PGI OPD footfall doubles in 2 years : The Tribune India

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PGI OPD footfall doubles in 2 years

27 lakh patients visited medical institute last year as against over 14 lakh in 2021

PGI OPD footfall doubles in 2 years


Tribune News Service

Naina Mishra

Chandigarh, March 24

The Post Graduate Institute of Medical Education and Research (PGIMER) here has witnessed a staggering surge in its outpatient department (OPD) footfall, raising concerns about the strain on healthcare facilities and the urgent need for deployment of additional staff.

The fallout

  • The surge exerts immense pressure on various departments, significantly impacting patient care and service.
  • The increase in OPD patients overwhelms the existing workforce, leading to challenges in providing timely and comprehensive care to patients.
  • The shortage of faculty members in several critical departments hinders optimal patient care.

Plan to reduce queues

  • Queue Management System (QMS) module will reduce patient queues outside OPD rooms and it will also generate tokens for queue management in the Hospital Information System
  • Option of self-printing of OPD cards for new patients and self-stamping for revisiting patients
  • Patients using online registration will be incentivised to reduce walk-ins
  • Online registration of the patient (new and revisiting) through mobile app
  • Electronic prescription of medicines and its dispensing through e-pharmacy

Manpower requirement flagged

  • A total of 32 departments had requested for creation of 182 posts of assistant professor to manage the rush. The agenda was tabled during the Standing Academic Committee meeting held last year
  • Four departments raised serious concerns over the escalating workload on senior residents, leading to mental stress and suboptimal patient care. They collectively demanded the creation of 51 new posts of Senior Resident (SR) to reduce the burden
  • PGI requested for 17 laboratory attendants in the Standing Finance Committee meeting last year

Solutions in works: Prof Lal

The OPD rush will be managed with queue management system and many other features. We are also looking at increasing manpower resources so that the patient load can be handled effectively. — Prof Vivek Lal, Director, PGIMER

According to data available, the OPD footfall at the PGIMER skyrocketed from 14,23,487 in 2021 to a remarkable 27,05,020 last year, marking an unprecedented 90% increase. The surge exerted immense pressure on various departments, significantly impacting patient care and service.

Key departments experiencing a major increase in OPD footfall include anaesthesia (150%), cardiology (107%), dermatology (167%), endocrinology (124%), gastroenterology (110%), orthopaedics (177%) and plastic surgery (116%). The surge has overwhelmed the existing healthcare workforce, leading to challenges in providing timely and comprehensive care to patients.

The shortage of faculty members across several critical departments, including anaesthesia, endocrinology, gastroenterology, gynaecology and neurosurgery, has exacerbated the situation. These departments are struggling to meet the growing demands of the increasing patient population, hindering optimal patient care.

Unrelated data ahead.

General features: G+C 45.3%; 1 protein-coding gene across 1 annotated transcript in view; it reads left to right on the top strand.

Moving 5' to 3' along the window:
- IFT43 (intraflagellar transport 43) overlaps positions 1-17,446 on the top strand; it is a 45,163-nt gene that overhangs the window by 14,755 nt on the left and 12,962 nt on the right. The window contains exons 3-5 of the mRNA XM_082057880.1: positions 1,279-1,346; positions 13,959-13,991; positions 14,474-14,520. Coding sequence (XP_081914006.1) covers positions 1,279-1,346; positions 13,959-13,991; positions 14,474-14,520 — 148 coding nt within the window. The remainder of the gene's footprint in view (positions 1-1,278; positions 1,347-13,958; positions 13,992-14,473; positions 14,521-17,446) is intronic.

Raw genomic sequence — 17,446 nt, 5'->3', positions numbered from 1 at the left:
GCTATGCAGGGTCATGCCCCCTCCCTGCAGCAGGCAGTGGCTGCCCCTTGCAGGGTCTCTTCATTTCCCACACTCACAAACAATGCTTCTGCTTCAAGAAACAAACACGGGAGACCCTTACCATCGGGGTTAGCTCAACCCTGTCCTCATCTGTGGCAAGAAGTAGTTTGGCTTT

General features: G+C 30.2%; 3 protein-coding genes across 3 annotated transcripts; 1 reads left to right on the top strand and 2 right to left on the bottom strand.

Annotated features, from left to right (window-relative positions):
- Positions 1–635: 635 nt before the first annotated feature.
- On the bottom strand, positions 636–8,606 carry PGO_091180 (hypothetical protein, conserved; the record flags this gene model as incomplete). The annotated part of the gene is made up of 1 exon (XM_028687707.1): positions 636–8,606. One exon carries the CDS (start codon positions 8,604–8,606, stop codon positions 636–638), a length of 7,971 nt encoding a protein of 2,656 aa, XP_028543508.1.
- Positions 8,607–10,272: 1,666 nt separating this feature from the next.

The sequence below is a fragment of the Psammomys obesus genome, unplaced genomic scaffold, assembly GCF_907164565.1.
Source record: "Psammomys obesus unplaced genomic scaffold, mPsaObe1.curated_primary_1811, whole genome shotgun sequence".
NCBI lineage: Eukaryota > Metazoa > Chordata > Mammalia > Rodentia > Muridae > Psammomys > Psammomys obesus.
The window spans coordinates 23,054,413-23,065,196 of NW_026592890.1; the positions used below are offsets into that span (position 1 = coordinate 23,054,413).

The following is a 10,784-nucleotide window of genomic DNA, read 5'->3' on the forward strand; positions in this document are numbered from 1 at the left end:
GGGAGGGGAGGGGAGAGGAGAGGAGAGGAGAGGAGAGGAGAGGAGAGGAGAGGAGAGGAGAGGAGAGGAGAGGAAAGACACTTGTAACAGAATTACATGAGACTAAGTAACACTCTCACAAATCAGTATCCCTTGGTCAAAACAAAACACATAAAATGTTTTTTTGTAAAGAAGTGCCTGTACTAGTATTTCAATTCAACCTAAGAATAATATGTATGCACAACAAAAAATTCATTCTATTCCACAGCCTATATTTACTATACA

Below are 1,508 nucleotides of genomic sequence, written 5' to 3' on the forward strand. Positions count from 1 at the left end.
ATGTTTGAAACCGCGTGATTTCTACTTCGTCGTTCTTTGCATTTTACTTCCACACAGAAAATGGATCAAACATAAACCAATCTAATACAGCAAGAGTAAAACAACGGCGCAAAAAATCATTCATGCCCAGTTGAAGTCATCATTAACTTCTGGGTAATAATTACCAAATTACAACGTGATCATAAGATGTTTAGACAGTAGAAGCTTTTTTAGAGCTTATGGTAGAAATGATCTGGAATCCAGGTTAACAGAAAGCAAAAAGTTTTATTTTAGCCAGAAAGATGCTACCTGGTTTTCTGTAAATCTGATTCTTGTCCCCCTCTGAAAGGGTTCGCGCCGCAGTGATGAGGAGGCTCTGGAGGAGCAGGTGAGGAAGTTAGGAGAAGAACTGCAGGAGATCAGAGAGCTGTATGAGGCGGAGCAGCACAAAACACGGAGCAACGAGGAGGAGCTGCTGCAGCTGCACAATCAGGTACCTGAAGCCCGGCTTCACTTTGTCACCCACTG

For instance, the Anaesthesia Department, which is responsible for patient care at over 72 locations, is operating with a faculty strength that falls significantly short of the required number.

With an increase in patient visits and investigations, the Endocrinology Department has witnessed a 10-fold jump in workload over the years. Despite handling over 25,000 investigations per month, the department struggles with a shortage of assistant professors, hampering its ability to meet the growing demands of patients.

The Gastroenterology Department has experienced a 110% rise in patient numbers, coupled with the introduction of advanced procedures, leading to an exponential increase in workload. The complexity of interventions such as magnification endoscopy and complex stent placements has further strained the department’s resources. The department has seen a significant rise in patient visits, deliveries and major surgeries, translating into a 90% increase in outpatient visits and a surge in surgical procedures. The department requires additional faculty members to manage the growing workload effectively.

Operating across multiple areas, including Emergency, operation theatres and trauma centres, the Department of Neurosurgery is struggling to handle patients due to staff shortage. With the existing workforce stretched thin, the department is finding it challenging to provide services effectively in all areas.

On the ever increasing patient rush at OPDs, Prof Vivek Lal, Director, PGIMER, said, “We are constantly upgrading our facilities as Hospital Information System 2.0 is in the offing. It is expected that the OPD rush will be managed with queue management system and many other features that will be offered for streamlining the OPD rush. We are also looking at increasing manpower resources so that the patient load can be handled effectively.”

In response to the burgeoning patient influx surpassing 10,000 individuals daily at the hospital, an urgent directive was issued stressing that faculty members must be present at their respective OPDs no later than 9.15 am.

About The Author

The Tribune News Service brings you the latest news, analysis and insights from the region, India and around the world. Follow the Tribune News Service for a wide-ranging coverage of events as they unfold, with perspective and clarity.

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